Elms were once the characteristic mature trees across much of the Island’s landscape but have been devastated over the past 40 years by Dutch elm disease (DED), a lethal fungal infection spread from tree to tree by bark beetles.
The loss of English and wych elms as large trees (they still survive in hedgerows) has not only changed the look of the countryside, it has also affected a wide variety of species that were dependent on them such as the scarce white-letter hairstreak butterfly.
Since the last big outbreak on the Island in the 1990’s we distributed and planted, with the help of landowners and communities, thousands of disease resistant cultivars across the Island in an attempt to restock woods and copses and create a whole new generation of elms for the future.
History of the Elm Project
Since 1997 we worked to counteract the impact of Dutch elm disease on the Island’s landscape and biodiversity (especially the elm-feeding butterfly the white letter hairstreak Satyrium w-album).
The initial sanitation programme attempted to fell and burn infected timber to slow and then halt the progress of infection; this was rendered impossible by frequent movements of infected logs through firewood sales. Instead Gift to Nature worked with British Butterfly Conservation and Southampton University to source resistant elms which could replace both the landscape feature of the lost trees and suitable habitat for elm-feeding invertebrates. The chosen tree, Ulmus LUTECE was then imported from France at 1000 trees a year for three years and planted out on our sites, farms, school grounds, public parks, incorporated into Defra and Forestry Commission planting schemes and sold in small numbers to private individuals. We have continued to work to source new resistant varieties and plant when we have the opportunity to.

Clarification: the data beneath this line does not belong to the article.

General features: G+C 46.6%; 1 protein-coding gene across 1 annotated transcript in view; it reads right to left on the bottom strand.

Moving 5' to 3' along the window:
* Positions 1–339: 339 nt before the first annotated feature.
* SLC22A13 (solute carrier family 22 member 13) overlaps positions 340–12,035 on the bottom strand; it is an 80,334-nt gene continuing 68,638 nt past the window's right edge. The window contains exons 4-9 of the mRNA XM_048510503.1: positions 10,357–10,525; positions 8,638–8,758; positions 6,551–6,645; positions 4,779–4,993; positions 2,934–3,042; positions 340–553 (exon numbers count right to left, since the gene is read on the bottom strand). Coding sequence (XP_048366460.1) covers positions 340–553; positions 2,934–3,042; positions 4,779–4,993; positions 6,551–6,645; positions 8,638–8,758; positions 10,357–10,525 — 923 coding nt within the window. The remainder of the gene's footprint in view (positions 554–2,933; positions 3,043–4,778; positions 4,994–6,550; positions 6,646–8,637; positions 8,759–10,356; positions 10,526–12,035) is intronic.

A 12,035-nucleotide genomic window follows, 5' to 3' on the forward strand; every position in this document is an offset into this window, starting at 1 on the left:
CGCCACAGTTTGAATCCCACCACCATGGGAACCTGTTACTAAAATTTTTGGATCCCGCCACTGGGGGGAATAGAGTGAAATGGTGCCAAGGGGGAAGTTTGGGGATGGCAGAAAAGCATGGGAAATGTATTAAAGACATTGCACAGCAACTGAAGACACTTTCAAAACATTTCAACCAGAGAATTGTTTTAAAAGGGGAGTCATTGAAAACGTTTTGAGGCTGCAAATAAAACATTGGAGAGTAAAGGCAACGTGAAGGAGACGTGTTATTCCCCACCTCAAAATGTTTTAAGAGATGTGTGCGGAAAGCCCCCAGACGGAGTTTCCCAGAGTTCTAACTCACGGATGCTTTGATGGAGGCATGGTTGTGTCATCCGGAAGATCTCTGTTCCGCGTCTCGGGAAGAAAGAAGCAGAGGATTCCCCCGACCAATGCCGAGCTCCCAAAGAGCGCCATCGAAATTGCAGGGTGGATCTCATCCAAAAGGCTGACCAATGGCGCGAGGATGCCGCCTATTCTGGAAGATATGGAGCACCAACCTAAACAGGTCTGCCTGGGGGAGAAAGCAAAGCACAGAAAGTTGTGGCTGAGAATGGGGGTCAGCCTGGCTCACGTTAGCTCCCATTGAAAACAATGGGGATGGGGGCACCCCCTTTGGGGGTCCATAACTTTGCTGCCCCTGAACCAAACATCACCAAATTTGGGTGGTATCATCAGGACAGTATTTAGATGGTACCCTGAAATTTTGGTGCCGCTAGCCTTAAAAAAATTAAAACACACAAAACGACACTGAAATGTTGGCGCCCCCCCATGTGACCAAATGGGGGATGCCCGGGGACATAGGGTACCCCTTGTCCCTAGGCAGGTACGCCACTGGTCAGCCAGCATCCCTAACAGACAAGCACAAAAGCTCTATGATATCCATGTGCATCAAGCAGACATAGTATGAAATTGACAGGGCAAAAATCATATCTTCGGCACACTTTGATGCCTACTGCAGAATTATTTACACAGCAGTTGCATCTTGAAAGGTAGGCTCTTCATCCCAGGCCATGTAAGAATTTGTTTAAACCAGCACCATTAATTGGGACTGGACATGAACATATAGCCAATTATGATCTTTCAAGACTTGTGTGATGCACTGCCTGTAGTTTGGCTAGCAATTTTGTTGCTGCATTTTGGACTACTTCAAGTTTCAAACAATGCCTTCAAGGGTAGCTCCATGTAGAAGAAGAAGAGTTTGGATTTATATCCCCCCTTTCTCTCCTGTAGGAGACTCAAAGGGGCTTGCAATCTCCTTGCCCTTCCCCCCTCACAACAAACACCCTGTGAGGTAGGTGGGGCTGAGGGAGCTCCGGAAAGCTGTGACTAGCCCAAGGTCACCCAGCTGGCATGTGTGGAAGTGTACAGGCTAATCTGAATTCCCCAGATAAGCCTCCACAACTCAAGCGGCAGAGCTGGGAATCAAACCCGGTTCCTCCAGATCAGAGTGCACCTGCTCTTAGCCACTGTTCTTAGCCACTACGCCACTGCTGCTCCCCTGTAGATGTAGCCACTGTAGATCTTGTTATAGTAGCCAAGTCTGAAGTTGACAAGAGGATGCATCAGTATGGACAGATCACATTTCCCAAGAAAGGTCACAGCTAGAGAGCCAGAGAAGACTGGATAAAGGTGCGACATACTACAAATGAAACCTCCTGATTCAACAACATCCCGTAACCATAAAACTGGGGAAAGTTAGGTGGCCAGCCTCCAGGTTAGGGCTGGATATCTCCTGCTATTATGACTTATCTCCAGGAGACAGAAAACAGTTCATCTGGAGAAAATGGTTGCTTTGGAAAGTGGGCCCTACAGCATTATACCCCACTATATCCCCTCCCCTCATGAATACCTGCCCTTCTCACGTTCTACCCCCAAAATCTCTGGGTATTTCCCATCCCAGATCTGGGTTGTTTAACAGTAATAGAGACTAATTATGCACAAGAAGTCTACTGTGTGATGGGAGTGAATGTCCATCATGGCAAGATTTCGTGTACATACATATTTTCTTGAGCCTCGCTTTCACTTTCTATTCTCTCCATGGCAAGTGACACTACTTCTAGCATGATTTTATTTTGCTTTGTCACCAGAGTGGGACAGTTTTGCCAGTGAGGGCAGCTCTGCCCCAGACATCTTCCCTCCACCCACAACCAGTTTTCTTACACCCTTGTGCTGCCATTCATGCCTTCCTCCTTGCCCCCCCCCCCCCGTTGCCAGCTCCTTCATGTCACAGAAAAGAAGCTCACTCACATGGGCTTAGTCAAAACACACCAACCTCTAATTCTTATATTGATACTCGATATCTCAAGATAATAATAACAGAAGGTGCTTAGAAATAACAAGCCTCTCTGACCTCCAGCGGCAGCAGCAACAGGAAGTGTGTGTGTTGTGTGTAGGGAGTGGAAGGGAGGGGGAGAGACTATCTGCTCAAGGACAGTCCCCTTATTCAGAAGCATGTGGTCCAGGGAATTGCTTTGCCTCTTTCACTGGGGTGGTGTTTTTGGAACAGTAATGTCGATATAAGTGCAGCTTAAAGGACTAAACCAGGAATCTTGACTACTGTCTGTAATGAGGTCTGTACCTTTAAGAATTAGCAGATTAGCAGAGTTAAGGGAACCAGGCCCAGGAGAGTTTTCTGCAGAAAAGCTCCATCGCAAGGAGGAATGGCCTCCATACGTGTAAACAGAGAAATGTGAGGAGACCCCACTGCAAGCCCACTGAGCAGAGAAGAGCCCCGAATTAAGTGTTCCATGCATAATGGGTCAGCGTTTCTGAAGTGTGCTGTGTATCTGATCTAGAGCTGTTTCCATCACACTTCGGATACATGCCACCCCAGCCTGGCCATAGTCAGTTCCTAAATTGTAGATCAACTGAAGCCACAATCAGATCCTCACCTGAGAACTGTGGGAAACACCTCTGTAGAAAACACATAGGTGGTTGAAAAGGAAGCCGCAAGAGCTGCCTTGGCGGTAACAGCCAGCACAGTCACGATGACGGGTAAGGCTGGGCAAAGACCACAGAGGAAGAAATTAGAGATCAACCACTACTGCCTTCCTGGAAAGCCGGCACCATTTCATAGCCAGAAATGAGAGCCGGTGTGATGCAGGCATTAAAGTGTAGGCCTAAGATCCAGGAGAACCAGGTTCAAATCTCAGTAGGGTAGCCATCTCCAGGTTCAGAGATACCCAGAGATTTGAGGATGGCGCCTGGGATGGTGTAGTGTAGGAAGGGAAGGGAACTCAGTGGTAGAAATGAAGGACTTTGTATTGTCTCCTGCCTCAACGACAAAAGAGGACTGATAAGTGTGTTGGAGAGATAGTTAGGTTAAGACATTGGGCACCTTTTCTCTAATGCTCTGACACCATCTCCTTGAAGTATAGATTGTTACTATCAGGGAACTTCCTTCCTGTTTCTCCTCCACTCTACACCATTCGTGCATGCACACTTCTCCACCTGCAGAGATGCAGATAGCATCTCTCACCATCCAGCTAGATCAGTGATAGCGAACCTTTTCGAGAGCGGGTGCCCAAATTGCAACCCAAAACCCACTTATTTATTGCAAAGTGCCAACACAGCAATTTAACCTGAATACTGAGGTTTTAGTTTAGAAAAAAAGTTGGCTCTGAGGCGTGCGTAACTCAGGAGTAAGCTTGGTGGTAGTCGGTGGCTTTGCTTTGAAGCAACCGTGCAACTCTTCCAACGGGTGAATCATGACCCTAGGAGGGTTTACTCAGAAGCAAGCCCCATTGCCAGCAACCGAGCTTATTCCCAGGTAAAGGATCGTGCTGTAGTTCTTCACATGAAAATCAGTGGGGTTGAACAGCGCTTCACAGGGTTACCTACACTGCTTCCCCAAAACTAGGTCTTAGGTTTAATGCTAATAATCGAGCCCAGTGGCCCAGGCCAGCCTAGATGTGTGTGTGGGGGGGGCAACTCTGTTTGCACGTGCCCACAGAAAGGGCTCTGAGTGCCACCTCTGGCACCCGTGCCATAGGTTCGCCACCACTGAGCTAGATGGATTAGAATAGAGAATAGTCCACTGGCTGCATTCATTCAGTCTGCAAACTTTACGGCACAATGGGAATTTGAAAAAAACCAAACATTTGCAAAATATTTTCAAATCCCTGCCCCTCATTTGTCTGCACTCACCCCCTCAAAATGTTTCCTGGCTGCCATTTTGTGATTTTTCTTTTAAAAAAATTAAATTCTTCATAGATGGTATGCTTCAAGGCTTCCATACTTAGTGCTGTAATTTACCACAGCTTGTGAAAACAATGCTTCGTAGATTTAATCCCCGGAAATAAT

As our initial disease-resistant elms matured, we witnessed the return of the White-letter hairstreak butterfly to Towngate in Newport.